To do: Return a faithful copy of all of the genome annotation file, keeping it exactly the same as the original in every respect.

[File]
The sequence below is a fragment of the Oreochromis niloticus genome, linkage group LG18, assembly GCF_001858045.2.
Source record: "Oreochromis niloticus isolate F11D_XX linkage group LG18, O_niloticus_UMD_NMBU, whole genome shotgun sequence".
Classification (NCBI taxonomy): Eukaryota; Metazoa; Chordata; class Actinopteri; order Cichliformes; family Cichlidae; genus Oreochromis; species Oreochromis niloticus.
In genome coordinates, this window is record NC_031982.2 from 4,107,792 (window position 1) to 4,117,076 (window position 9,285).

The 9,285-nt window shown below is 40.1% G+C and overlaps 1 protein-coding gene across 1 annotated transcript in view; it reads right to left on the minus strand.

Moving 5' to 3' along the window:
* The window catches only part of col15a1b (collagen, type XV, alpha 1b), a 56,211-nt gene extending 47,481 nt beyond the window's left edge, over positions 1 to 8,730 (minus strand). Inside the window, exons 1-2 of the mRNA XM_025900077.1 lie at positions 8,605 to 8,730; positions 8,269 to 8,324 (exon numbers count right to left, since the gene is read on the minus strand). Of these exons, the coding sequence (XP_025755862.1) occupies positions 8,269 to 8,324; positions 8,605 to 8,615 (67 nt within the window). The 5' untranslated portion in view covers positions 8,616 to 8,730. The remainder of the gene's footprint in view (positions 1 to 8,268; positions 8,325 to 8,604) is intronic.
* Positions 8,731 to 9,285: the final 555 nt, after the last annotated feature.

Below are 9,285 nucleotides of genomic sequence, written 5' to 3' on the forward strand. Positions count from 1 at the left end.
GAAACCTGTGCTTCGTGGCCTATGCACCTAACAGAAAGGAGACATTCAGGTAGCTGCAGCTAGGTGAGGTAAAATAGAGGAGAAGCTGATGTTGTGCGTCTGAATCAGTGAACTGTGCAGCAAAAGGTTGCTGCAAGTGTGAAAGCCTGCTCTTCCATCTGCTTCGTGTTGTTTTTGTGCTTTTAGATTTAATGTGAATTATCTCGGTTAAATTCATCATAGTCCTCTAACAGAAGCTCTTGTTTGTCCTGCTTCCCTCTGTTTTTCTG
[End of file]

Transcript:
The sequence below is a fragment of the Oreochromis niloticus genome, linkage group LG18, assembly GCF_001858045.2.
Source record: "Oreochromis niloticus isolate F11D_XX linkage group LG18, O_niloticus_UMD_NMBU, whole genome shotgun sequence".
Classification (NCBI taxonomy): Eukaryota; Metazoa; Chordata; class Actinopteri; order Cichliformes; family Cichlidae; genus Oreochromis; species Oreochromis niloticus.
In genome coordinates, this window is record NC_031982.2 from 4,107,792 (window position 1) to 4,117,076 (window position 9,285).

The 9,285-nt window shown below is 40.1% G+C and overlaps 1 protein-coding gene across 1 annotated transcript in view; it reads right to left on the minus strand.

Moving 5' to 3' along the window:
* The window catches only part of col15a1b (collagen, type XV, alpha 1b), a 56,211-nt gene extending 47,481 nt beyond the window's left edge, over positions 1 to 8,730 (minus strand). Inside the window, exons 1-2 of the mRNA XM_025900077.1 lie at positions 8,605 to 8,730; positions 8,269 to 8,324 (exon numbers count right to left, since the gene is read on the minus strand). Of these exons, the coding sequence (XP_025755862.1) occupies positions 8,269 to 8,324; positions 8,605 to 8,615 (67 nt within the window). The 5' untranslated portion in view covers positions 8,616 to 8,730. The remainder of the gene's footprint in view (positions 1 to 8,268; positions 8,325 to 8,604) is intronic.
* Positions 8,731 to 9,285: the final 555 nt, after the last annotated feature.

Below are 9,285 nucleotides of genomic sequence, written 5' to 3' on the forward strand. Positions count from 1 at the left end.
GAAACCTGTGCTTCGTGGCCTATGCACCTAACAGAAAGGAGACATTCAGGTAGCTGCAGCTAGGTGAGGTAAAATAGAGGAGAAGCTGATGTTGTGCGTCTGAATCAGTGAACTGTGCAGCAAAAGGTTGCTGCAAGTGTGAAAGCCTGCTCTTCCATCTGCTTCGTGTTGTTTTTGTGCTTTTAGATTTAATGTGAATTATCTCGGTTAAATTCATCATAGTCCTCTAACAGAAGCTCTTGTTTGTCCTGCTTCCCTCTGTTTTTCTG